By Larry Klaes
We have much to do as we scramble to explain the universe’s continuing acceleration. Dark energy seems to be demanded by the data, but there are holdouts who argue for a reinterpretation of General Relativity. Tau Zero journalist Larry Klaes looks at one proponent of a revised GR who sees exceptions to the rule in a far earlier era.
Albert Einstein’s work created one of the biggest revolutions in the history of science and radically changed our perceptions of the Cosmos. One of his later breakthrough ideas is the Theory of General Relativity, or GR for short. Really massive objects such as the Sun literally warp space and time around them as they move through the heavens. Since Einstein first published his ideas on GR in 1915, scientists have been able to use the theory to understand the behaviors of even more massive celestial bodies and the very beginning of the Universe itself.
Image: This key Einstein paper included the effect of gravitation on the shape of space and the flow of time, proposing that matter causes space to curve. Credit: NCSA/UIUC.
The Need for a New Look
Now an assistant professor of cosmology at Cornell University thinks she may have found a deviation from the predictions of GR at the very largest cosmological scales. If her finding turns out to be true, it would be a major shift in our understanding of how our Universe works. Rachel Bean, whose paper on the subject has just appeared on the arXiv site, explains that while gravity is very well tested on Solar System scales, when it comes to the distances of the farthest galaxies, which are billions of light years from our own Milky Way galaxy, astronomers still have much to understand.
“Einstein’s theory of General Relativity tells us how gravity determines the relationship between the matter in the Universe and the Universe’s size,” says Bean. “If matter in the Universe is attracted by gravity, then the Universe’s size should be expanding at an ever slowing rate (decelerating). What observations show, though, is that in the last 6 billion years (out of the Universe’s 13.7 billion year existence), the expansion has been speeding up. So we need new physics, labeled ‘dark energy’, to explain this apparent disparity.”
Dark energy is a hypothetical force which makes up almost three-quarters of the mass-energy of the known Cosmos. Cosmologists currently use dark energy to explain why the Universe is expanding when it should otherwise stop moving or even collapse back upon itself.
Scientists do not yet know what dark energy is composed of. Adds Bean:
“There are two broad possibilities for what dark energy is. Either it is a strange, new type of matter that is not attracted by gravity, or Einstein’s Theory of General Relativity needs to be modified on cosmic scales. Part of my research is to try and understand the origins of dark energy and how we can use current and future astrophysical surveys to measure its properties.”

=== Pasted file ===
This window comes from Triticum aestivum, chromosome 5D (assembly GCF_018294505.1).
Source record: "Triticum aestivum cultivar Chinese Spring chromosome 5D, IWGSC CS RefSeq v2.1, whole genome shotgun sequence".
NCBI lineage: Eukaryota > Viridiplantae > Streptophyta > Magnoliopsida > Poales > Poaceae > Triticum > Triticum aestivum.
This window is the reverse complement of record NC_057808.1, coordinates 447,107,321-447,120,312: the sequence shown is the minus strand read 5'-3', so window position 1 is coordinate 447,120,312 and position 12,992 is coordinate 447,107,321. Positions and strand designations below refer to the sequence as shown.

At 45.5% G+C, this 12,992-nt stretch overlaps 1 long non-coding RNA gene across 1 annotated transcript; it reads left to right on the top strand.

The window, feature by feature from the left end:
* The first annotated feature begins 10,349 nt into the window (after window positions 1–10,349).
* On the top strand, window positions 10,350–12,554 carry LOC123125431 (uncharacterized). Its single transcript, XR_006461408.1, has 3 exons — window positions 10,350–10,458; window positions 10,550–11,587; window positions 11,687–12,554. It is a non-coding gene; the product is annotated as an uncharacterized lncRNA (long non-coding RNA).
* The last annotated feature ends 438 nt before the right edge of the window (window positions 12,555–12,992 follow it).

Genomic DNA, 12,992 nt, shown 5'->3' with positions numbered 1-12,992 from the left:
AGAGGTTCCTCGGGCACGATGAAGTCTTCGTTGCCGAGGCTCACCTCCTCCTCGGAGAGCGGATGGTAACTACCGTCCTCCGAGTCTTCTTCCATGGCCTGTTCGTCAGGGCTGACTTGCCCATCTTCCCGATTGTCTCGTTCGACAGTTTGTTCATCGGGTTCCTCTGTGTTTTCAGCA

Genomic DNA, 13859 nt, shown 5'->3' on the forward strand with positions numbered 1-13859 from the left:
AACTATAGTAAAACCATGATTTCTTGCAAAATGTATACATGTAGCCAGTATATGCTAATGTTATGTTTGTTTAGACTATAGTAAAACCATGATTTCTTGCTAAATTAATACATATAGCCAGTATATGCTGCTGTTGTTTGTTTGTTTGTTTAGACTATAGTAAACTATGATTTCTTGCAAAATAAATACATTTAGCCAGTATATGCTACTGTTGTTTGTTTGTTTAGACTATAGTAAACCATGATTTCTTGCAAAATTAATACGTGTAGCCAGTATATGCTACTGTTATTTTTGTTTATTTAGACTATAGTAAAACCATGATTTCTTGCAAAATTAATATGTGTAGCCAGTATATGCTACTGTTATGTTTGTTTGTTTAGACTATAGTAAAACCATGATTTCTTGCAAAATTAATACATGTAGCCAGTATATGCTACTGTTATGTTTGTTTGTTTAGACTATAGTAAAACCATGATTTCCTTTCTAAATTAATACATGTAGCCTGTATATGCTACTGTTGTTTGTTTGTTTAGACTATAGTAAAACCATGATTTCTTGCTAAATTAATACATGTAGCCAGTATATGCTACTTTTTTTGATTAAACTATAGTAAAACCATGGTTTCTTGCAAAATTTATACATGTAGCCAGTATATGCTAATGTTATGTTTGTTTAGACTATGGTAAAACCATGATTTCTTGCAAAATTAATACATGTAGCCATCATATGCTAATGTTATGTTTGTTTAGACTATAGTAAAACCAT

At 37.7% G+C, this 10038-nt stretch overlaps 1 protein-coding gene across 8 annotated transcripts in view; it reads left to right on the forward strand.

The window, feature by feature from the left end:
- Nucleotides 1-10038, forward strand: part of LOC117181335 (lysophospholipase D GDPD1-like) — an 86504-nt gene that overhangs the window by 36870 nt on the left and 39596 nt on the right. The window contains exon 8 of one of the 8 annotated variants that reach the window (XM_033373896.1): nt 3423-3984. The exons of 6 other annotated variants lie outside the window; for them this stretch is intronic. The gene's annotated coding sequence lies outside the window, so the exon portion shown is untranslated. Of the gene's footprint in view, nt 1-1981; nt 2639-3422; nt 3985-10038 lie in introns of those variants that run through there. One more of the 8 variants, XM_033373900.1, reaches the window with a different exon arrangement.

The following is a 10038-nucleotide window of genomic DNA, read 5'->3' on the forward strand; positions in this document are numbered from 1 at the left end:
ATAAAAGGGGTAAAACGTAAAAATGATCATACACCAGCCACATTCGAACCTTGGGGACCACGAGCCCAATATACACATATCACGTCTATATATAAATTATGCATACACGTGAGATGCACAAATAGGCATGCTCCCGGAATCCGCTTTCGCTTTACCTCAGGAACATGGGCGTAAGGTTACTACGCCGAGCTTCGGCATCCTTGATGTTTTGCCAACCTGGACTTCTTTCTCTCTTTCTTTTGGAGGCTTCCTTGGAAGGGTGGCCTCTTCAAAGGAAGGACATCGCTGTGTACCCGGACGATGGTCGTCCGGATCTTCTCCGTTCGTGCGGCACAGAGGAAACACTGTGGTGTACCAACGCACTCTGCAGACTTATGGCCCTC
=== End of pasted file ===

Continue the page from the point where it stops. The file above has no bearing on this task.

Image: The bending of starlight by matter and energy is well attested. Is there any way General Relativity may have differed in earlier eras? Credit: Ethan Siegel/Lewis & Clark College, OR.
Dark Energy and Cosmic Structure
Bean examined and compared the data collected from the recent Cosmic Evolution Survey, or COSMOS, which involved a number of telescopes both on the ground and in Earth orbit, including the Hubble Space Telescope (HST). The survey examined over two million galaxies, along with distant exploding suns called supernovae and the relic radiation created just 400,000 years after the formation of our Universe in the Big Bang, otherwise known as the Cosmic Microwave Background.
The Cornell scientist says that in order to distinguish between the two possible types of dark energy, astronomers need to include a second type of observations in addition to the distance measurements, namely how galaxies and clusters of galaxies, or large scale structures, evolve over time under the influence of gravity. Bean did this by examining the data on distant “lensed” galaxies whose light from their billions of suns is distorted by other galaxies between themselves and our Milky Way.
“My paper uses a combination of large scale structure and distance measurements to test gravity on cosmic scales to see whether it is consistent with GR or not,” declares Bean. “What I find is that there is a better fit to one time slice in the weak lensing data from the COSMOS survey using the HST, between 3 and 7 billion years after the Big Bang, if gravity is allowed to deviate from GR.”
A Modification to Gravity
If her idea proves to be correct, the results could “indicate that dark energy is related to a modification to gravity rather than a new type of matter.”
While Bean recognizes and admits there may be systematic errors in the data she studied, she also sees her work as a method for using these large scale structure datasets to test theories on dark energy:
“Future astronomical surveys coming in the next six years, namely the Dark Energy Survey (DES) and the Large Synoptic Survey Telescope (LSST), of which Cornell has just become an institutional member, will have much improved control over errors in the analysis and will be able to constrain the properties of gravity with far better precision.”
When it comes to the Universe, Bean says she was always interested in astronomy, mathematics, and physics as a child.
“My mum said that I used to go into bookshops even as a small child and buy math books rather than reading books. However, I didn’t get into astrophysics until my mid-20s after a few years working as an analyst at a Management Consultancy. Since then I’ve never looked back….”
The paper is Bean, “A weak lensing detection of a deviation from General Relativity on cosmic scales,” available online.